Nguyen Inc Is Making Runway Fashion Statements From Upcycled Tees

Nguyen Inc Is Making Runway Fashion Statements From Upcycled Tees

by Alexandra Hildreth

The designer Kim Nguyen is no stranger to the downtown creative scene, a scene that — along with a strong sense of community — led to the birth of her brand Nguyen Inc.

Having previously worked at major designers such as Marc Jacobs and Supreme, Nguyen set out during the pandemic to branch out from her traditional design past and started making upcycled t-shirts which became an instant hit. This week, on a shut-down portion of Lafayette Street in Little Italy, her label made its NYFW debut.

On the open air runway, friends, family, and the models walking couldn’t contain their excitement, smiling and cheering for the success of Nguyen’s project. “It was total rockstar energy, you know?” Nguyen tells PAPER.

Photography: Matthew Yoscary

She cast traditional, straight size-models, in addition to those pulled from her own creative family to bring the designs to life. The show was opened by supermodel Paloma Elsesser and included other creative icons like Richie Shazaam, Eri Wakiyama, and Imani Randolph.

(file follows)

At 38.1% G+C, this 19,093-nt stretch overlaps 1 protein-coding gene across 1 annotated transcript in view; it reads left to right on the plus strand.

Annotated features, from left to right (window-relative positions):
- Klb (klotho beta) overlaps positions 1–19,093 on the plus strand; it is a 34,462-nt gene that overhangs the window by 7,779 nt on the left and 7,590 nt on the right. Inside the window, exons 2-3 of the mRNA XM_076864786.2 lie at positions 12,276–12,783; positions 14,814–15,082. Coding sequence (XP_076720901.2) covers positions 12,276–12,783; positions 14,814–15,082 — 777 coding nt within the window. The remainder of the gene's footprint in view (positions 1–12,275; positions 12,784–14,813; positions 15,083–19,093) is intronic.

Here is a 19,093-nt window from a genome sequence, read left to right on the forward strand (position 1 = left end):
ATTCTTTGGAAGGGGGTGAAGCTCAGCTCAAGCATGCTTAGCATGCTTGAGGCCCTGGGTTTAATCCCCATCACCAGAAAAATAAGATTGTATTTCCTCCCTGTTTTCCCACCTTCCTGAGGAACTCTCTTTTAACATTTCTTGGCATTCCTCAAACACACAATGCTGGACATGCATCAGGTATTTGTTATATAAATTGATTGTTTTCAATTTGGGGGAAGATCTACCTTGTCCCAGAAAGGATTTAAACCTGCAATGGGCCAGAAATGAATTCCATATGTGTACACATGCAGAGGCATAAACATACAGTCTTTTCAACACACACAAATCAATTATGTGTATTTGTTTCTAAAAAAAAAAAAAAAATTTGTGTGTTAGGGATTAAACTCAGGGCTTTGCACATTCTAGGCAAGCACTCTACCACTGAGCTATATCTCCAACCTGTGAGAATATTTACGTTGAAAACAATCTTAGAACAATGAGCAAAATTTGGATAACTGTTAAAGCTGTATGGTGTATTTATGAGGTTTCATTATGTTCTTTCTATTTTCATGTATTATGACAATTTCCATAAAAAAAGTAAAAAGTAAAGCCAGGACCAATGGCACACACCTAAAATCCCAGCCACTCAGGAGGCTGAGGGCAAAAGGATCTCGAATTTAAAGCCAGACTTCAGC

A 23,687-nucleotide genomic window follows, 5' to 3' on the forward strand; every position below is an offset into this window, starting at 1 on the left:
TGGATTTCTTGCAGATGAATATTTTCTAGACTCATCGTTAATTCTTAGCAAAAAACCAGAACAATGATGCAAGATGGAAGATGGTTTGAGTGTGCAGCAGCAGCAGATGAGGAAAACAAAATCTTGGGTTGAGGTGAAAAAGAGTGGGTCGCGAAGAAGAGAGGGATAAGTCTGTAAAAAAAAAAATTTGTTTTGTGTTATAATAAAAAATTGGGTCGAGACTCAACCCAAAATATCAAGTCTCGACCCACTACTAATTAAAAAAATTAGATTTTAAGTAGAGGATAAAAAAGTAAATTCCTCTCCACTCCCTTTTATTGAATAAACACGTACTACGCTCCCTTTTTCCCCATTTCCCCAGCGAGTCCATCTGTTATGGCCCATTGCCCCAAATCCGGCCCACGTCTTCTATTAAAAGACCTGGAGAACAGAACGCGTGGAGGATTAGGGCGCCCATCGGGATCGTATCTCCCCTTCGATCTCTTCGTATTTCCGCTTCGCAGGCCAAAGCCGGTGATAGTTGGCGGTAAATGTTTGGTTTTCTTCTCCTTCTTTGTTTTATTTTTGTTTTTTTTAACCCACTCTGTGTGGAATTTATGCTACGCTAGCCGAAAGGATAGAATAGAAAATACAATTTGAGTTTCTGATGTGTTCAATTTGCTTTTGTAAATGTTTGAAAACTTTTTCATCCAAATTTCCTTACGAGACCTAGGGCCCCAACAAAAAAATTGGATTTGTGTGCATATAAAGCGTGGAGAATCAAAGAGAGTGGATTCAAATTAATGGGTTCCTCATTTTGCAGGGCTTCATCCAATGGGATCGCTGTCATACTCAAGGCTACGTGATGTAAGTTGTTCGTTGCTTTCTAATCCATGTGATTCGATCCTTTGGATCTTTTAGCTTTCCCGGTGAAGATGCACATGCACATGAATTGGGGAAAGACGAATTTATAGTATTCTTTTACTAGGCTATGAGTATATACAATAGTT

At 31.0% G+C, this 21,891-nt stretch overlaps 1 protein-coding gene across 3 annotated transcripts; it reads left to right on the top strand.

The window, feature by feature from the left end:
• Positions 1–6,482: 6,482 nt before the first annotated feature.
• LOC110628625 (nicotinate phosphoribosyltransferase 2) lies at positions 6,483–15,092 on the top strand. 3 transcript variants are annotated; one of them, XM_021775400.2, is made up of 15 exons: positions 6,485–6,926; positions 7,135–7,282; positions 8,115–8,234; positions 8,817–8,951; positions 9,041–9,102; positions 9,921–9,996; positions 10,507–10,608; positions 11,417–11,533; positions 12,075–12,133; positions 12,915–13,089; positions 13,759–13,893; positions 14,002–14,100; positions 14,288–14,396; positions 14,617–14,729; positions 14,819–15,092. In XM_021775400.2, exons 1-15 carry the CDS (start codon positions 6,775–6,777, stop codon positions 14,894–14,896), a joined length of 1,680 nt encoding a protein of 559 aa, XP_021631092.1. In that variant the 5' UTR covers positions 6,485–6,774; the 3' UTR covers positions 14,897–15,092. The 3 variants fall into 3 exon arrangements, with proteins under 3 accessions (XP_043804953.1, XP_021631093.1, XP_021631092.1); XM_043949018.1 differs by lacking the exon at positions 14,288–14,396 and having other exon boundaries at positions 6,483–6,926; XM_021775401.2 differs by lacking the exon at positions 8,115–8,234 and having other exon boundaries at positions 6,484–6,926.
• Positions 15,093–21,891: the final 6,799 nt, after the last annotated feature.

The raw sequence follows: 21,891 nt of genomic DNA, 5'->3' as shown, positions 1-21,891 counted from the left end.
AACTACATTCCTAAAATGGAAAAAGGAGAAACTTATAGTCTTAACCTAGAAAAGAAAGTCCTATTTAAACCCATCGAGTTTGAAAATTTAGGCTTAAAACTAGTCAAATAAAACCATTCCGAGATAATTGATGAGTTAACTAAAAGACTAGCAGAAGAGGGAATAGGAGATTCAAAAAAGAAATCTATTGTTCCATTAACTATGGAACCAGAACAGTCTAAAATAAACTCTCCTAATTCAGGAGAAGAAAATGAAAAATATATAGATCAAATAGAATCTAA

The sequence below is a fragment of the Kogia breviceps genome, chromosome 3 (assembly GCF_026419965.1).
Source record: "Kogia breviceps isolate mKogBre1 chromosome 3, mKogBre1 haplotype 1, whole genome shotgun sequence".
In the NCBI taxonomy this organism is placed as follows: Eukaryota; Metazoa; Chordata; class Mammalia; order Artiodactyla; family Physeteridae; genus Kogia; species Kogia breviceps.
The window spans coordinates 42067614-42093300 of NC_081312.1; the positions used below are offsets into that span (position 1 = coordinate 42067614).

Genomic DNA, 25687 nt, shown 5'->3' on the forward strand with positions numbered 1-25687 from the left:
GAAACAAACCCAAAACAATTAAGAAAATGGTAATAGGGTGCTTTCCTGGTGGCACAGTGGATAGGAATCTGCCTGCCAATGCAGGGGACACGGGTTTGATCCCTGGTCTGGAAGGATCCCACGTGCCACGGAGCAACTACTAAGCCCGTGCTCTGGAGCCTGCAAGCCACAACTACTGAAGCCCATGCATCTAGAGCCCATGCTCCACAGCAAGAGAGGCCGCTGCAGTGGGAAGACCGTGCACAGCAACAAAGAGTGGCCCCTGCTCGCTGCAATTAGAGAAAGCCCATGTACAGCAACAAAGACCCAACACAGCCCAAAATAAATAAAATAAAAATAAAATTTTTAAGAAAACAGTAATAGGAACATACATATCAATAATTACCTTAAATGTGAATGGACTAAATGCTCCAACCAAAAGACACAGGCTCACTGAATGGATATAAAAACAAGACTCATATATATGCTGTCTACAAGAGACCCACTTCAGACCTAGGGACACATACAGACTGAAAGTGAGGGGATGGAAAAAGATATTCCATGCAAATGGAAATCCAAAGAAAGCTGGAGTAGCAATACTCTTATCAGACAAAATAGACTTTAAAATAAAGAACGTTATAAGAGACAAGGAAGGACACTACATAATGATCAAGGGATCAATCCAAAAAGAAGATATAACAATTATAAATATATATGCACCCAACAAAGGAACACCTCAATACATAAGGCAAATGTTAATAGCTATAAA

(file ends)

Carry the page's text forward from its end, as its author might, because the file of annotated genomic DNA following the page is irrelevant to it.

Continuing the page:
“It’s not your classic runway show and I didn’t want to do that even though it was an option,” she adds. Nguyen said her inspiration for the show was inspired by X-Girls’ first guerilla-style runway show which was produced by Sofia Coppola and Spike Jonze in Soho back in the ‘90s. “Even with my background, a traditional runway show was not what I wanted to do. I wanted something similar to X-Girls, where a lot of friends were involved.”

The collection, which was made entirely from upcycled materials, demonstrated the creative path in which Nguyen wishes to expand. There were hoodies, miniskirts, party dresses, crochet chest-guards, and even a sleek, black evening gown. She based this lineup off of what started the brand in the first place: a t-shirt. "I really wanted to see how far I could take the many tees we sourced from Goodwill, reworking them into all types of silhouettes," she says.

Photography: Matthew Yoscary

“I’m hoping to move into other avenues and actually do both wholesale and one-of-one’s not for actual production,” she adds. Much like larger luxury runways, certain pieces go into mass production while more artisanal pieces are made simply for the design and craft.

“For example, the t-shirt, long skirt, something that takes hours and hours and I wanted that — I have range,” she says. As Nguyen looks towards the future, she is excited to continue experimenting with her textiles and expanding her brand’s offerings. “I’m excited for the crochet skirts made entirely out of upcycled t-shirt yarn.”

Top photo by Nick Sethi

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